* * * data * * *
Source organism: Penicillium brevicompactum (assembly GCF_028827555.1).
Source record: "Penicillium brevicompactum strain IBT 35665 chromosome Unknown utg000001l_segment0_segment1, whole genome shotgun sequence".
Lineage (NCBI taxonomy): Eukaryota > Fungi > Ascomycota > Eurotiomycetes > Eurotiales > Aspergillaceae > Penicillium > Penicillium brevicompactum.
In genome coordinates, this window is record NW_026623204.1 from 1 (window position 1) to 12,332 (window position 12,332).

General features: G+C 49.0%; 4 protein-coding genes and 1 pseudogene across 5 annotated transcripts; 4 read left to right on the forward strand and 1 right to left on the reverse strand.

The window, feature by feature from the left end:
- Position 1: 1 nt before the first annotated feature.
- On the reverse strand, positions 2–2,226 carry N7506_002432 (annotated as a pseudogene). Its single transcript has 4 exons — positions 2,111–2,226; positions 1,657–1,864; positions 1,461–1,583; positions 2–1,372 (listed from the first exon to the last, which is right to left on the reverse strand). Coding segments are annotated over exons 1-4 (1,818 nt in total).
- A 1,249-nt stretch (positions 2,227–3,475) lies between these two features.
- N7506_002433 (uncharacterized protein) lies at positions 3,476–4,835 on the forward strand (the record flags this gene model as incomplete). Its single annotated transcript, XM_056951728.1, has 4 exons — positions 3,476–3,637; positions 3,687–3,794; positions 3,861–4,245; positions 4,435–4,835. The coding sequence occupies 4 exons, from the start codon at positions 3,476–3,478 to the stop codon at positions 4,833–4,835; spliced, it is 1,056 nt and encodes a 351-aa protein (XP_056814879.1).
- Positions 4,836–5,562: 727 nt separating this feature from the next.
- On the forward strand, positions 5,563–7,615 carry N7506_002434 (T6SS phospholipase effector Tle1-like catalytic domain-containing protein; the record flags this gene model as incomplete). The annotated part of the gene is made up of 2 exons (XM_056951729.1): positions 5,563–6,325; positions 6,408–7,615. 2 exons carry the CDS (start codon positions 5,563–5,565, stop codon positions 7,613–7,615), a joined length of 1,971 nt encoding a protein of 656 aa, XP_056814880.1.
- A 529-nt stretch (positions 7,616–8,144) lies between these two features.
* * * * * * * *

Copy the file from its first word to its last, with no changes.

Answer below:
Source organism: Penicillium brevicompactum (assembly GCF_028827555.1).
Source record: "Penicillium brevicompactum strain IBT 35665 chromosome Unknown utg000001l_segment0_segment1, whole genome shotgun sequence".
Lineage (NCBI taxonomy): Eukaryota > Fungi > Ascomycota > Eurotiomycetes > Eurotiales > Aspergillaceae > Penicillium > Penicillium brevicompactum.
In genome coordinates, this window is record NW_026623204.1 from 1 (window position 1) to 12,332 (window position 12,332).

General features: G+C 49.0%; 4 protein-coding genes and 1 pseudogene across 5 annotated transcripts; 4 read left to right on the forward strand and 1 right to left on the reverse strand.

The window, feature by feature from the left end:
- Position 1: 1 nt before the first annotated feature.
- On the reverse strand, positions 2–2,226 carry N7506_002432 (annotated as a pseudogene). Its single transcript has 4 exons — positions 2,111–2,226; positions 1,657–1,864; positions 1,461–1,583; positions 2–1,372 (listed from the first exon to the last, which is right to left on the reverse strand). Coding segments are annotated over exons 1-4 (1,818 nt in total).
- A 1,249-nt stretch (positions 2,227–3,475) lies between these two features.
- N7506_002433 (uncharacterized protein) lies at positions 3,476–4,835 on the forward strand (the record flags this gene model as incomplete). Its single annotated transcript, XM_056951728.1, has 4 exons — positions 3,476–3,637; positions 3,687–3,794; positions 3,861–4,245; positions 4,435–4,835. The coding sequence occupies 4 exons, from the start codon at positions 3,476–3,478 to the stop codon at positions 4,833–4,835; spliced, it is 1,056 nt and encodes a 351-aa protein (XP_056814879.1).
- Positions 4,836–5,562: 727 nt separating this feature from the next.
- On the forward strand, positions 5,563–7,615 carry N7506_002434 (T6SS phospholipase effector Tle1-like catalytic domain-containing protein; the record flags this gene model as incomplete). The annotated part of the gene is made up of 2 exons (XM_056951729.1): positions 5,563–6,325; positions 6,408–7,615. 2 exons carry the CDS (start codon positions 5,563–5,565, stop codon positions 7,613–7,615), a joined length of 1,971 nt encoding a protein of 656 aa, XP_056814880.1.
- A 529-nt stretch (positions 7,616–8,144) lies between these two features.